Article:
Bicubic sampling is pretty good for up sampling an image and making it larger, but is it a good choice for down sampling as well? Are there better choices?

  • 1
    $\begingroup$ These two old articles from The Inner Product talk about filters for mipmap generation, which might be relevant to you: Link1, link2. $\endgroup$
    – glampert
    Aug 6, 2015 at 19:38

1 Answer 1


When Sean and I wrote stb_image_resize we chose Mitchell for downsizing. Mitchell is similar to Cubic, you can read about the cubic class of sampling filters in Mitchell Netravali 1988. They are all pretty similar and will get you very similar results.

I can't find any written record between Sean and I of why we decided to go with Mitchell, but if memory serves we just resampled a bunch of images and used the algorithm that we thought looked best. I wouldn't say that there is one authoritative or best filter, you should use the one that looks best on your data.

Edit: Like joojaa says, a windowed sinc filter is also good, if not quite as cheap. You can find some implementations here.

  • 3
    $\begingroup$ There is a authoritatively best filter, its a infinitely wide sinc filter. Its just not possible to use it. untill that time lanczos windowed sinc is a good alternative to michell $\endgroup$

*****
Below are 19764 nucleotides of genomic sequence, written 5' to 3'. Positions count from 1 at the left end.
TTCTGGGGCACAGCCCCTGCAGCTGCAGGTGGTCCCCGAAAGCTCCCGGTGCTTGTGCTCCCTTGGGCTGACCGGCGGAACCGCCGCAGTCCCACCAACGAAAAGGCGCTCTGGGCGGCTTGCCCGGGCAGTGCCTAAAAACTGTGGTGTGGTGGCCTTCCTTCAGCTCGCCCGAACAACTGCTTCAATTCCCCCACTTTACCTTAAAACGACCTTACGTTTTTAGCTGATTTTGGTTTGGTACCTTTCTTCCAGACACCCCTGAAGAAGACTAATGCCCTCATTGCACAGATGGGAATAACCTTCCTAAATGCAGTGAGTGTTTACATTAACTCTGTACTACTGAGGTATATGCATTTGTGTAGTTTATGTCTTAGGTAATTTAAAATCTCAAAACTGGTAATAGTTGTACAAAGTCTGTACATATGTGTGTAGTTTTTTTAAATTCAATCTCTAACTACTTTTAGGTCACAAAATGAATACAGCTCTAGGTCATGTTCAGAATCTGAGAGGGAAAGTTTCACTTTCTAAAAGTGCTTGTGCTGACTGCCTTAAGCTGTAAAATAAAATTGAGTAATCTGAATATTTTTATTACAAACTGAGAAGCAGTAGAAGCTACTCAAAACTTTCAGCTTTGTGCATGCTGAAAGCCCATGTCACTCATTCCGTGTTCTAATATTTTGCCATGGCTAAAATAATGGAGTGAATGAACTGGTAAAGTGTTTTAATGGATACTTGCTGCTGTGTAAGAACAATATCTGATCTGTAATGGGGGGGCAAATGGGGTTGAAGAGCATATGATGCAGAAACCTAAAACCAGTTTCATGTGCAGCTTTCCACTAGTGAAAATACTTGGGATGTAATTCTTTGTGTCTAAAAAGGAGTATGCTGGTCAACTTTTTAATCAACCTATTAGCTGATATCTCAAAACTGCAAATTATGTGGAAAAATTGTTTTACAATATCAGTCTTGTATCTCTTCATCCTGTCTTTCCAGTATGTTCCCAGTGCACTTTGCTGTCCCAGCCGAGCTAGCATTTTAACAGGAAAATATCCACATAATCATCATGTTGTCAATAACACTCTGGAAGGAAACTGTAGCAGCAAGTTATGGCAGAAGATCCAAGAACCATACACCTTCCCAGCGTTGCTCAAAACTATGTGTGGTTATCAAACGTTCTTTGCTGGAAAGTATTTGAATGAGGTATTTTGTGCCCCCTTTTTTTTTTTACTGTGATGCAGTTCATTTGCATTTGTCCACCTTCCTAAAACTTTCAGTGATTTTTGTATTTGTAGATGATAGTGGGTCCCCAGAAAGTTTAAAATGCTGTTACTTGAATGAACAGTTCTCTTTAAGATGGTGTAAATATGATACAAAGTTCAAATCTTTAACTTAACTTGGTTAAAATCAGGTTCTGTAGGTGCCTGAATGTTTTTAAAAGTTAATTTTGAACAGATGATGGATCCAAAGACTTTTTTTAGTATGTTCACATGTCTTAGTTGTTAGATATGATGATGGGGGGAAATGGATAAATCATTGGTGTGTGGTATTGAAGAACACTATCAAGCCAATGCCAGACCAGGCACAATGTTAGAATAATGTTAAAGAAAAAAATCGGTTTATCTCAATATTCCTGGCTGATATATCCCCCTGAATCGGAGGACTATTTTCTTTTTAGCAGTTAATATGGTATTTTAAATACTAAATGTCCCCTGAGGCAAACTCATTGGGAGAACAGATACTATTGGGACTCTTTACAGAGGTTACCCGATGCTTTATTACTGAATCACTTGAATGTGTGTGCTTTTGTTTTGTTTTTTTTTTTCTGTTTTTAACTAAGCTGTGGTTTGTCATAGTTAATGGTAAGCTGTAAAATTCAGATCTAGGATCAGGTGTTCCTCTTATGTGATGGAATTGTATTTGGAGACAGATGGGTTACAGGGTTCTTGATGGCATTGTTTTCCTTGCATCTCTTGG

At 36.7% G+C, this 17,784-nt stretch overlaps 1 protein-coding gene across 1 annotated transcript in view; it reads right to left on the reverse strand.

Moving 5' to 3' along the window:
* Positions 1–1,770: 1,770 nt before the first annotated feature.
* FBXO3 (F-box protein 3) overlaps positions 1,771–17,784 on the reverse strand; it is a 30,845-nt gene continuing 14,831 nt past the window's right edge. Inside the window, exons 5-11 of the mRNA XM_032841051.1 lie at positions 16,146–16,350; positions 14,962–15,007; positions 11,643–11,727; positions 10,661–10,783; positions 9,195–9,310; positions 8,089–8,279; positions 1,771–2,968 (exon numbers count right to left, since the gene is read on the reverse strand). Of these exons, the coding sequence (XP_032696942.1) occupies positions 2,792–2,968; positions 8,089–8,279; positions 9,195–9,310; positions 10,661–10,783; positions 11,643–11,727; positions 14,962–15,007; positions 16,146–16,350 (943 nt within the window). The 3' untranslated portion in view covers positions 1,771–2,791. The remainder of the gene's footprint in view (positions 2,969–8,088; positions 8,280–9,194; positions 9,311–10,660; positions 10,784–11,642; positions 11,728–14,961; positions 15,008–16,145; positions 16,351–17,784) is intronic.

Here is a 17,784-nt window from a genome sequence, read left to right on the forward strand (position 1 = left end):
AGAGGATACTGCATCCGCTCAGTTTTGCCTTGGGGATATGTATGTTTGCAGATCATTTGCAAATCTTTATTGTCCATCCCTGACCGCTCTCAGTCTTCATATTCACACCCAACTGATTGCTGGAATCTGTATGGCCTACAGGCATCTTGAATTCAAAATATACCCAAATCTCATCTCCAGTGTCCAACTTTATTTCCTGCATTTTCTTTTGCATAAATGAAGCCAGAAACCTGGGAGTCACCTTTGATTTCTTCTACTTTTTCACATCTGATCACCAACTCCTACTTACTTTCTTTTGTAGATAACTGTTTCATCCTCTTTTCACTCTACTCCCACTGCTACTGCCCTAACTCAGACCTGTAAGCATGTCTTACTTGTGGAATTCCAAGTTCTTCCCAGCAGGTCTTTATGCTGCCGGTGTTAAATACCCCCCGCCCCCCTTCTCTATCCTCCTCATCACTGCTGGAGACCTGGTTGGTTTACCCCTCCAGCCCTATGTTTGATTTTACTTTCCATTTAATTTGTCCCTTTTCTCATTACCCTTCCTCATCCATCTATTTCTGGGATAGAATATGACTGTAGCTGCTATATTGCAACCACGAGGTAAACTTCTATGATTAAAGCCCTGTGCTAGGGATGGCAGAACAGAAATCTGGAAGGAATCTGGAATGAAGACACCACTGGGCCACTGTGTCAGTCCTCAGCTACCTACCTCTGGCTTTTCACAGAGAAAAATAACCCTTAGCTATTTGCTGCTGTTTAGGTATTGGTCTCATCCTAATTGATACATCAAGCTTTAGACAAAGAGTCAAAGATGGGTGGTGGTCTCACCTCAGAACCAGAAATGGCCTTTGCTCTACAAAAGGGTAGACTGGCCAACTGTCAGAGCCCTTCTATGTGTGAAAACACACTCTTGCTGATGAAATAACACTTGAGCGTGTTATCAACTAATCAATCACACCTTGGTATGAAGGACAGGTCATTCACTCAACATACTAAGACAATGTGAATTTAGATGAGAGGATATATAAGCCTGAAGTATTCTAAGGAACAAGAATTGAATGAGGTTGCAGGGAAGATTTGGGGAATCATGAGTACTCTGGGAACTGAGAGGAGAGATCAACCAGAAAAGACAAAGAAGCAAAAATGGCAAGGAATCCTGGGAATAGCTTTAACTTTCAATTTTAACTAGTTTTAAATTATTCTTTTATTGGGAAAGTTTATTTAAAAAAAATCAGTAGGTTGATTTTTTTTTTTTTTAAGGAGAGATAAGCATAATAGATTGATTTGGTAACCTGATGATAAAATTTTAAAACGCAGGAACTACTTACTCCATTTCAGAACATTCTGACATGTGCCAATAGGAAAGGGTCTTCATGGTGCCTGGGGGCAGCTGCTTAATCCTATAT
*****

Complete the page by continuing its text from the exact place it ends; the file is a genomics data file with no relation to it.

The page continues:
– joojaa
    Aug 6, 2015 at 15:38
  • $\begingroup$ For reference, there's also the Nvidia image tools. $\endgroup$
    – glampert
    Aug 6, 2015 at 19:48
  • $\begingroup$ If you are using a cubic-esque or lanczos filter, do those guys work equally well for scaling up as they do for scaling down? $\endgroup$
    – Alan Wolfe
    Aug 6, 2015 at 20:14
  • $\begingroup$ I've not tried lanczos so I can't speak to that. We chose catmull-rom for upscaling, which is a cubic, and it worked well. $\endgroup$ Aug 7, 2015 at 17:13

Your Answer

By clicking “Post Your Answer”, you agree to our terms of service and acknowledge you have read our privacy policy.

Not the answer you're looking for? Browse other questions tagged or ask your own question.